The exhibition, An Extraordinary Eye for the Ordinary, is a survey of Elmer Borlongan's body of…
Today's Manila is the world's most densely populated city filled with loud jeepneys, carcinogenic fumes, and filthy sidewalks — a far cry from its fame as the "Pearl of the Orient Seas" downgraded further to the inglorious title of "the gates of hell."
But inside the Metropolitan Museum, a different view of old Manila unfolds: green and flowering trees, verdant hills, quiet neighborhoods, and a gentle pace of life as seen in the paintings of Elias Laxa, An Alley in Sampaloc (1939) and Malabon Market (1958); Lauro Alcala, Street Scene in Quiapo (1942); Miguel Galvez, Mandaluyong Panorama, 1947; and Jorge Pineda, Sungkaan (1942).
The exhibition "Fascination with Filipiniana: The Vargas Museum Collection" and "In the Wake of War and the Modern: Manila, 1941-1961" features a significant collection of the Jose B. Vargas Museum, University of the Philippines Diliman, curated by Patrick D. Flores.
"In the Wake of War and the Modern Manila, 1941-1961" explores how the collection of the Vargas Museum and the Bangko Sentral ng Pilipinas interconnects in a specific time frame, World War II and its aftermath, the rise of modern art in Philippine art history.
Jose B. Vargas (1890-1980) was the mayor of Manila under the Japanese Occupation (1941-1945) and the chairman of the Japanese-sponsored Philippine Executive Commission; he was also a Regent of the University of the Philippines. A connoisseur of Filipiniana, Vargas' art collection spans from the late 19th century to the early 1960s, and "marks important turns in the relationship of Philippine art with Western-style painting," as noted in a wall text.
Showcasing more than 45 artists, the exhibition reveals an overflow of paintings that reference the rural landscape: rice fields dazzling with sunlight, nipa huts surrounded by lush vegetation, flowering trees, good harvests, farmers and fishermen, azure skylines. Yes, absolutely idealized and postcard pretty. Interspersed with the bucolic scenes are still life of tropical fruits and studies of Aetas and Igorots.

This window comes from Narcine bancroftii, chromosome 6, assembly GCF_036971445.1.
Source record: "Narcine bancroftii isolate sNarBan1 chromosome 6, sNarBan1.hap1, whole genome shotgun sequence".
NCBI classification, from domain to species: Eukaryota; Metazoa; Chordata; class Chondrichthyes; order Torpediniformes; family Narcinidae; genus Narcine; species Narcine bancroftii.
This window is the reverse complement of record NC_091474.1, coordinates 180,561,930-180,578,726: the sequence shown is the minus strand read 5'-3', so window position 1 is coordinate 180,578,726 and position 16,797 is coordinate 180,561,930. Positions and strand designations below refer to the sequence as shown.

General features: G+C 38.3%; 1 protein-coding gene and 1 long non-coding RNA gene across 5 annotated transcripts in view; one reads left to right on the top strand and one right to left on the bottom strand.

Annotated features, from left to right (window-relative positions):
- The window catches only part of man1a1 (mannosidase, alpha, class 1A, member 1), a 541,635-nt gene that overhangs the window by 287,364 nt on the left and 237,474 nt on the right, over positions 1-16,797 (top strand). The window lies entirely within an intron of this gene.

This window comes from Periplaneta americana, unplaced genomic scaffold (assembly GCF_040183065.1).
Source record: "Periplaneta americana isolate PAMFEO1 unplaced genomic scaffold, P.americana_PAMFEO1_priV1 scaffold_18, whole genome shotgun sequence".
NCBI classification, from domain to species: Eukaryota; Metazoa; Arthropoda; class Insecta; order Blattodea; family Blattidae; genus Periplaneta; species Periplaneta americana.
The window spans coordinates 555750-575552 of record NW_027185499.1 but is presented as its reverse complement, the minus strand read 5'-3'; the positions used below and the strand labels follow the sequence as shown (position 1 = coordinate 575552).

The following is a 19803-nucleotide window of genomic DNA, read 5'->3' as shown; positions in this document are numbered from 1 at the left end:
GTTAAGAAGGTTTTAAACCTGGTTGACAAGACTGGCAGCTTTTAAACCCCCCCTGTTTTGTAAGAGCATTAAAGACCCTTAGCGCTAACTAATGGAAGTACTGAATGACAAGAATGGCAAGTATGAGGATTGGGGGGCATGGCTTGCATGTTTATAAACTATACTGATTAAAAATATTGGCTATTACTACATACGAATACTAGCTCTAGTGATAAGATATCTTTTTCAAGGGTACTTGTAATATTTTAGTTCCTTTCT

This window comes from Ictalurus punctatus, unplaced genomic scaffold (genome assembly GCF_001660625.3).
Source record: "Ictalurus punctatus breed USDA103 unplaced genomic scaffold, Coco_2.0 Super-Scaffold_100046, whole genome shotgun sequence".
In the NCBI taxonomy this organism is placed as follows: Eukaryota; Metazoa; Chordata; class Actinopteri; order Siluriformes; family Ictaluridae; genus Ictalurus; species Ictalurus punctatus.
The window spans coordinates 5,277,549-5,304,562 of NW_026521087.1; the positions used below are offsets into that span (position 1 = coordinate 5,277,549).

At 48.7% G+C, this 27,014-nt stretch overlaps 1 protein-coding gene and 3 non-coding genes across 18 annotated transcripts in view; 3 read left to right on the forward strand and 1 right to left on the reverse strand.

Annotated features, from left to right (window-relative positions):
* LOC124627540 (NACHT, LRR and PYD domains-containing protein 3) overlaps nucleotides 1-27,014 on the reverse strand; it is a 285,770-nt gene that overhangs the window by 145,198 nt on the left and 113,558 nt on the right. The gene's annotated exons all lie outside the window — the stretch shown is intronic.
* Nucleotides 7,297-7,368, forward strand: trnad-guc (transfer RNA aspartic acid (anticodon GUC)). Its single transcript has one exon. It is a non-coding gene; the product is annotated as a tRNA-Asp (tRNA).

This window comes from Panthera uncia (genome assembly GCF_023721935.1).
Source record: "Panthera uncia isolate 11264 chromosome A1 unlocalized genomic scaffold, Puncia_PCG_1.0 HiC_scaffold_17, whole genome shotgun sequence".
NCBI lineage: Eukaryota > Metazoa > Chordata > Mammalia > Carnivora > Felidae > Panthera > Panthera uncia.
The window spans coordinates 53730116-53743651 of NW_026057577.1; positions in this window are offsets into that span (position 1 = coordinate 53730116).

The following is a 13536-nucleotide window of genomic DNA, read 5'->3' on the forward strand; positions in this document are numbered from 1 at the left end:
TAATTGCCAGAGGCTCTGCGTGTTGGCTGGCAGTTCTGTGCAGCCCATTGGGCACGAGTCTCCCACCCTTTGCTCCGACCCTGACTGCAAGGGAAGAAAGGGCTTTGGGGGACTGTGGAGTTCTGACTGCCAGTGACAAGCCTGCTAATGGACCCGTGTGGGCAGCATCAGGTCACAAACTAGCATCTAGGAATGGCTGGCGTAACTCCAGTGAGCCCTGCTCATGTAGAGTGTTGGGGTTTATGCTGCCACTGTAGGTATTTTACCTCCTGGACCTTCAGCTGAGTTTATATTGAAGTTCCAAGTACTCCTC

Such a genteel life is disrupted by World War II with paintings that depict wartime Manila: the ruins of Intramuros, Fort Santiago, Manila Cathedral, the Legislative Building; Japanese soldiers on patrol, and sunken Japanese ships. Aside from Manila, Crispin Lopez' Baguio Market (1943) depicts Japanese soldiers milling around and the Bombing of Bacolod (1942) by Jesus Ayco.
But even the scenes depicting ruin and destruction on canvas seem prettified and distant, and the horror of this war remains implied and unexpressed in some paintings on display, except for Ravaged Manila (n.d) by Dominador Castañeda, a graphic and painful work of war's brutality on Filipinos.
Mabini Art Movement
A small section is devoted to the Mabini art movement, named for the Mabini Street area in Ermita where the so-called Mabini artworks, described as "an accessible picturesque style" catering to popular taste, have been sold since the 1950s.
Eight paintings by Fernando Amorsolo are part of this section that show fishing, cockfighting, and harvest scenes. Other works include Crispin Lopez' The Sunrise, Juan Arellano's A Forest, and Vicente Dizon's Angelus. Dizon was the painter who won the first prize for After the Day's Toil followed by Spain's Salvador Dali in the Golden Gate International Art Exposition in San Francisco in 1939.
The Rise of Modern Art
Debates between the "conservatives" and the "modernists" continued in the aftermath of the war. The "conservatives" were those who favored the idyllic and classical style of painting as exemplified by Amorsolo and followers. In contrast, Victorio Edades (1895-1985) was a strong proponent of modernism in art, and all other artists who experimented with post-impressionism, abstraction, cubism, surrealism, art noveau and other innovative styles being played out in Europe and America in the early 20th century.
Walking through this exhibition, one gets a fresh look at the range of visual styles of Filipino artists in the early 20th century, from genre painting (urban and rural landscapes and scenes of everyday life) to early works in modern art, all in search of a distinct Filipino visual identity.
It is a moment to think about the early pioneers of the modern art form who forged their own paths and whose works were considered avant-garde, "subversive," or "ugly" more than 85 years ago.
Beyond the labels of "conservative" or "modern," the exhibition pays tribute to those who dared and persevered with their own vision and produced works based on their aesthetic sensibilities, in a specific time and place.
And there is something that always tugs our hearts: works that evoke the Philippines still make us feel warm, fuzzy, and nostalgic, no matter what.
The exhibition runs until July 21, 2018.